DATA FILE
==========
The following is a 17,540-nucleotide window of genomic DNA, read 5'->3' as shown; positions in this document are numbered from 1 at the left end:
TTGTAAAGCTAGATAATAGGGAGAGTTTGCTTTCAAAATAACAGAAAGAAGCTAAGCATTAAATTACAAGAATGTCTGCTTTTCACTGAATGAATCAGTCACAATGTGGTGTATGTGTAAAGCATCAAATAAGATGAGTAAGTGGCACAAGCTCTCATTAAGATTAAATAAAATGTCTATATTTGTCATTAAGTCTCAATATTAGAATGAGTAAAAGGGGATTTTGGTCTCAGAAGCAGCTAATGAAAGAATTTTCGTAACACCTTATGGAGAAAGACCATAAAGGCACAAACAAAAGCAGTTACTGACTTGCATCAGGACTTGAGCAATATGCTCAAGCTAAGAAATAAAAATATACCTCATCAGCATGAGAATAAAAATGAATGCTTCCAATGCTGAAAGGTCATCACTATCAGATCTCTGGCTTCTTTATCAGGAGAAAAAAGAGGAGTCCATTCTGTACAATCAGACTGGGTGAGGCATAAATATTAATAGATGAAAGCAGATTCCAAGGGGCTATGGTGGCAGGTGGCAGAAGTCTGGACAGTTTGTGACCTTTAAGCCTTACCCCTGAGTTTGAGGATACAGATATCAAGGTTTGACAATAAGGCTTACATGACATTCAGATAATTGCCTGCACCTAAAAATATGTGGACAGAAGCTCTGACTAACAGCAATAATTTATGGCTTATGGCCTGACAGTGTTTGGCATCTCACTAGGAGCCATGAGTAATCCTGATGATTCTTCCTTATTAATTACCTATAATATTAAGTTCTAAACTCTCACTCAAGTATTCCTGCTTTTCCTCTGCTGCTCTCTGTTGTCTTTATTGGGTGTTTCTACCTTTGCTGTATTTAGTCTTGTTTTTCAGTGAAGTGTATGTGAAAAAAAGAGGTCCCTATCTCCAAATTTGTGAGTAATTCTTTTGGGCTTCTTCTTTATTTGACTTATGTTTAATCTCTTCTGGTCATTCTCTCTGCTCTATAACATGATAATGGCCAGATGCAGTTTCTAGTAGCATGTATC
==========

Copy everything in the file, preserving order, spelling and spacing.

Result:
The following is a 17,540-nucleotide window of genomic DNA, read 5'->3' as shown; positions in this document are numbered from 1 at the left end:
TTGTAAAGCTAGATAATAGGGAGAGTTTGCTTTCAAAATAACAGAAAGAAGCTAAGCATTAAATTACAAGAATGTCTGCTTTTCACTGAATGAATCAGTCACAATGTGGTGTATGTGTAAAGCATCAAATAAGATGAGTAAGTGGCACAAGCTCTCATTAAGATTAAATAAAATGTCTATATTTGTCATTAAGTCTCAATATTAGAATGAGTAAAAGGGGATTTTGGTCTCAGAAGCAGCTAATGAAAGAATTTTCGTAACACCTTATGGAGAAAGACCATAAAGGCACAAACAAAAGCAGTTACTGACTTGCATCAGGACTTGAGCAATATGCTCAAGCTAAGAAATAAAAATATACCTCATCAGCATGAGAATAAAAATGAATGCTTCCAATGCTGAAAGGTCATCACTATCAGATCTCTGGCTTCTTTATCAGGAGAAAAAAGAGGAGTCCATTCTGTACAATCAGACTGGGTGAGGCATAAATATTAATAGATGAAAGCAGATTCCAAGGGGCTATGGTGGCAGGTGGCAGAAGTCTGGACAGTTTGTGACCTTTAAGCCTTACCCCTGAGTTTGAGGATACAGATATCAAGGTTTGACAATAAGGCTTACATGACATTCAGATAATTGCCTGCACCTAAAAATATGTGGACAGAAGCTCTGACTAACAGCAATAATTTATGGCTTATGGCCTGACAGTGTTTGGCATCTCACTAGGAGCCATGAGTAATCCTGATGATTCTTCCTTATTAATTACCTATAATATTAAGTTCTAAACTCTCACTCAAGTATTCCTGCTTTTCCTCTGCTGCTCTCTGTTGTCTTTATTGGGTGTTTCTACCTTTGCTGTATTTAGTCTTGTTTTTCAGTGAAGTGTATGTGAAAAAAAGAGGTCCCTATCTCCAAATTTGTGAGTAATTCTTTTGGGCTTCTTCTTTATTTGACTTATGTTTAATCTCTTCTGGTCATTCTCTCTGCTCTATAACATGATAATGGCCAGATGCAGTTTCTAGTAGCATGTATC